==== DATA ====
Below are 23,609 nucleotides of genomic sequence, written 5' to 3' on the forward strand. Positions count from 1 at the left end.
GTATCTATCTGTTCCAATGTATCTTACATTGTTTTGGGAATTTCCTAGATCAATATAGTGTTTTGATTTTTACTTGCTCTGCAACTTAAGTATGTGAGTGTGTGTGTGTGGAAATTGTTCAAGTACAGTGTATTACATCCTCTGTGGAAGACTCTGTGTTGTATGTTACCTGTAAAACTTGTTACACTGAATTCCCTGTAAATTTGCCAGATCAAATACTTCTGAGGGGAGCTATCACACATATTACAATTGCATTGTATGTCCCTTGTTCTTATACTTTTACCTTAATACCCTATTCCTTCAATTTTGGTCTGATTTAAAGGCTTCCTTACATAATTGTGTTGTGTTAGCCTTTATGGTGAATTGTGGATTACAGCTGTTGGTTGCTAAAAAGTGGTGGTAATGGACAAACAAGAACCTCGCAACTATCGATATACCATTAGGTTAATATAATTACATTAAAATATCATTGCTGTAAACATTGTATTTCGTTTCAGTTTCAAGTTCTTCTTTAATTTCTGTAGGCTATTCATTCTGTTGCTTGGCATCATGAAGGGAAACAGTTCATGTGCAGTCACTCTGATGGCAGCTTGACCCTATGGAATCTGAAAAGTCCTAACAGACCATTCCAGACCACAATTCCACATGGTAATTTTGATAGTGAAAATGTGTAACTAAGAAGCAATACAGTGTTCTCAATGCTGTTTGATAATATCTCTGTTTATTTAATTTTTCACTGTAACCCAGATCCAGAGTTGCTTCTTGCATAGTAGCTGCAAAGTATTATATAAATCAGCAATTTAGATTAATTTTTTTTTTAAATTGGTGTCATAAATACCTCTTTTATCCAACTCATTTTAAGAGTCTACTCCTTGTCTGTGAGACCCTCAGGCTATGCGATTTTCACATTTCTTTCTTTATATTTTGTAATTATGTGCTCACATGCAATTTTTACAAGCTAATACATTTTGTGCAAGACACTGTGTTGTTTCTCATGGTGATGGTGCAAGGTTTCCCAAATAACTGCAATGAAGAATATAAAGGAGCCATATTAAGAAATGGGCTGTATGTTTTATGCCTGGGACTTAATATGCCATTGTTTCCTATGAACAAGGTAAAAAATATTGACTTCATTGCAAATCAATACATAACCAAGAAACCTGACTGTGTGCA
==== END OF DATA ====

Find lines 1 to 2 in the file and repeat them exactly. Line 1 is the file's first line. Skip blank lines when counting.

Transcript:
Below are 23,609 nucleotides of genomic sequence, written 5' to 3' on the forward strand. Positions count from 1 at the left end.
GTATCTATCTGTTCCAATGTATCTTACATTGTTTTGGGAATTTCCTAGATCAATATAGTGTTTTGATTTTTACTTGCTCTGCAACTTAAGTATGTGAGTGTGTGTGTGTGGAAATTGTTCAAGTACAGTGTATTACATCCTCTGTGGAAGACTCTGTGTTGTATGTTACCTGTAAAACTTGTTACACTGAATTCCCTGTAAATTTGCCAGATCAAATACTTCTGAGGGGAGCTATCACACATATTACAATTGCATTGTATGTCCCTTGTTCTTATACTTTTACCTTAATACCCTATTCCTTCAATTTTGGTCTGATTTAAAGGCTTCCTTACATAATTGTGTTGTGTTAGCCTTTATGGTGAATTGTGGATTACAGCTGTTGGTTGCTAAAAAGTGGTGGTAATGGACAAACAAGAACCTCGCAACTATCGATATACCATTAGGTTAATATAATTACATTAAAATATCATTGCTGTAAACATTGTATTTCGTTTCAGTTTCAAGTTCTTCTTTAATTTCTGTAGGCTATTCATTCTGTTGCTTGGCATCATGAAGGGAAACAGTTCATGTGCAGTCACTCTGATGGCAGCTTGACCCTATGGAATCTGAAAAGTCCTAACAGACCATTCCAGACCACAATTCCACATGGTAATTTTGATAGTGAAAATGTGTAACTAAGAAGCAATACAGTGTTCTCAATGCTGTTTGATAATATCTCTGTTTATTTAATTTTTCACTGTAACCCAGATCCAGAGTTGCTTCTTGCATAGTAGCTGCAAAGTATTATATAAATCAGCAATTTAGATTAATTTTTTTTTTAAATTGGTGTCATAAATACCTCTTTTATCCAACTCATTTTAAGAGTCTACTCCTTGTCTGTGAGACCCTCAGGCTATGCGATTTTCACATTTCTTTCTTTATATTTTGTAATTATGTGCTCACATGCAATTTTTACAAGCTAATACATTTTGTGCAAGACACTGTGTTGTTTCTCATGGTGATGGTGCAAGGTTTCCCAAATAACTGCAATGAAGAATATAAAGGAGCCATATTAAGAAATGGGCTGTATGTTTTATGCCTGGGACTTAATATGCCATTGTTTCCTATGAACAAGGTAAAAAATATTGACTTCATTGCAAATCAATACATAACCAAGAAACCTGACTGTGTGCA